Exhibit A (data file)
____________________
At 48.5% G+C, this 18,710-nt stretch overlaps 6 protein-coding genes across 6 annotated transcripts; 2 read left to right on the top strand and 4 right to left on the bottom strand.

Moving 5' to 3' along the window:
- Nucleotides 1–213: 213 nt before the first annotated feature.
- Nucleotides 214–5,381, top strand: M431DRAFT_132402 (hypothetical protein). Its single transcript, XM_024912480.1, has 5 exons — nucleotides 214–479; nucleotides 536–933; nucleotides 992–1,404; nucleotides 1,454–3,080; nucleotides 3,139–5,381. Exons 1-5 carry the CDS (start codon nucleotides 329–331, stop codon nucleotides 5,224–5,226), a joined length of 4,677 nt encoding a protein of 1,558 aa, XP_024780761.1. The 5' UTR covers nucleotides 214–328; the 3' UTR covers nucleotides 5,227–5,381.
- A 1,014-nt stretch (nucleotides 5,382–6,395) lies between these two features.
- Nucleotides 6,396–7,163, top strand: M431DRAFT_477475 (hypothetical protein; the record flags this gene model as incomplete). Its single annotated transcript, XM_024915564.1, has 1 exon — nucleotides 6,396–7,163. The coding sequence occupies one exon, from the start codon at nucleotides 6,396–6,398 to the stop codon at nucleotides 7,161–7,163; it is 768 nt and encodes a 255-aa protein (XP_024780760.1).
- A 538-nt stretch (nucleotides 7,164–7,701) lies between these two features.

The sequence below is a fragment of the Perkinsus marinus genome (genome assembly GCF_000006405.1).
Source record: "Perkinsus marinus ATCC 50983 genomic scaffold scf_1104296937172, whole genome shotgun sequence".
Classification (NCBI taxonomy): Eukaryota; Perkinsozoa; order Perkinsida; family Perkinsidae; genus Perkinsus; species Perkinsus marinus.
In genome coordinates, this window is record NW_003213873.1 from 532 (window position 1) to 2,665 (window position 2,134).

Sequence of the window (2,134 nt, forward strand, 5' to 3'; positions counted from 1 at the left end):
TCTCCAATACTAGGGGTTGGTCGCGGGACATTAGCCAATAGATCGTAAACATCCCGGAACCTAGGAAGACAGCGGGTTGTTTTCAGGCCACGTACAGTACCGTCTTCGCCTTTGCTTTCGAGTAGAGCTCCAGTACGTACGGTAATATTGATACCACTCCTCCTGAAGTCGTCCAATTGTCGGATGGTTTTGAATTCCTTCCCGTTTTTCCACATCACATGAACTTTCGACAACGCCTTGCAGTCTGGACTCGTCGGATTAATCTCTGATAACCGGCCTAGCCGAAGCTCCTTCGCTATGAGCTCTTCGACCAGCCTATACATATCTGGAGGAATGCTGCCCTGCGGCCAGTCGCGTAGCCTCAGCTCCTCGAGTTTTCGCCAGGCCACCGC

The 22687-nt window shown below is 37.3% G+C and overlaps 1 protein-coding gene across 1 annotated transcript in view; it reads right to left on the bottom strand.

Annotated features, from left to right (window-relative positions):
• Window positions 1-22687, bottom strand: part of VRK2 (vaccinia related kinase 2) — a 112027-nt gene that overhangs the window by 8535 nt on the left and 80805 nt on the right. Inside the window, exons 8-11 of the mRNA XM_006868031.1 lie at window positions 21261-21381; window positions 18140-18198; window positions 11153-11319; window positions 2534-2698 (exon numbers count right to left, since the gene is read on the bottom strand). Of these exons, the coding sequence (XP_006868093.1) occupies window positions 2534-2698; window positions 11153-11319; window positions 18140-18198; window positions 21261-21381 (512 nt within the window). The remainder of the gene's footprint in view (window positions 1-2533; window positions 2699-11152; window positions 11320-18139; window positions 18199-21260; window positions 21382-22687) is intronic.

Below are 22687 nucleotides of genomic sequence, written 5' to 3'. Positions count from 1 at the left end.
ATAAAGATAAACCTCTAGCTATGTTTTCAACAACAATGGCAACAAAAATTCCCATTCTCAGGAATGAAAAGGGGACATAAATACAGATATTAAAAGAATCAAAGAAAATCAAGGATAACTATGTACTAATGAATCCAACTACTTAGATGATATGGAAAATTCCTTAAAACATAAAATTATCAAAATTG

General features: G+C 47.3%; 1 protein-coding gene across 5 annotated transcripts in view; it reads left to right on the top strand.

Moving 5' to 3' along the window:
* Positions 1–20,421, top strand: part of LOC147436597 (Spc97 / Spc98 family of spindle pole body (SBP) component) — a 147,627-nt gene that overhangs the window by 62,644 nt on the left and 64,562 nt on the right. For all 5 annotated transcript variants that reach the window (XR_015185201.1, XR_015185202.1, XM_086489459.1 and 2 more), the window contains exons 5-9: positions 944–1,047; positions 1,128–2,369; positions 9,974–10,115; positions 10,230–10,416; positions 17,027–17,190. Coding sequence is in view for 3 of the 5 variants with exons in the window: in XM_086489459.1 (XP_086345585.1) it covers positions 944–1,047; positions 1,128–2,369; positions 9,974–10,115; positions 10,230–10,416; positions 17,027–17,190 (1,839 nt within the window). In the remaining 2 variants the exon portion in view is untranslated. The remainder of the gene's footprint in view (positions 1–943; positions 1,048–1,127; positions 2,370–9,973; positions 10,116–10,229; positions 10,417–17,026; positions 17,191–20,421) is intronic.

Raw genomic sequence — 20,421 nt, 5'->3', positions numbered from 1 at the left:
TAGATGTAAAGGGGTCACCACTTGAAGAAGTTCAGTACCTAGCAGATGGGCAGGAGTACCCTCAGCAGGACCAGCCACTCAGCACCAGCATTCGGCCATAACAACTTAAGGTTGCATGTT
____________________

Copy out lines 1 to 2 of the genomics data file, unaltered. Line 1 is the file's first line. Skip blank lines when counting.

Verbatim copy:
At 48.5% G+C, this 18,710-nt stretch overlaps 6 protein-coding genes across 6 annotated transcripts; 2 read left to right on the top strand and 4 right to left on the bottom strand.

Moving 5' to 3' along the window: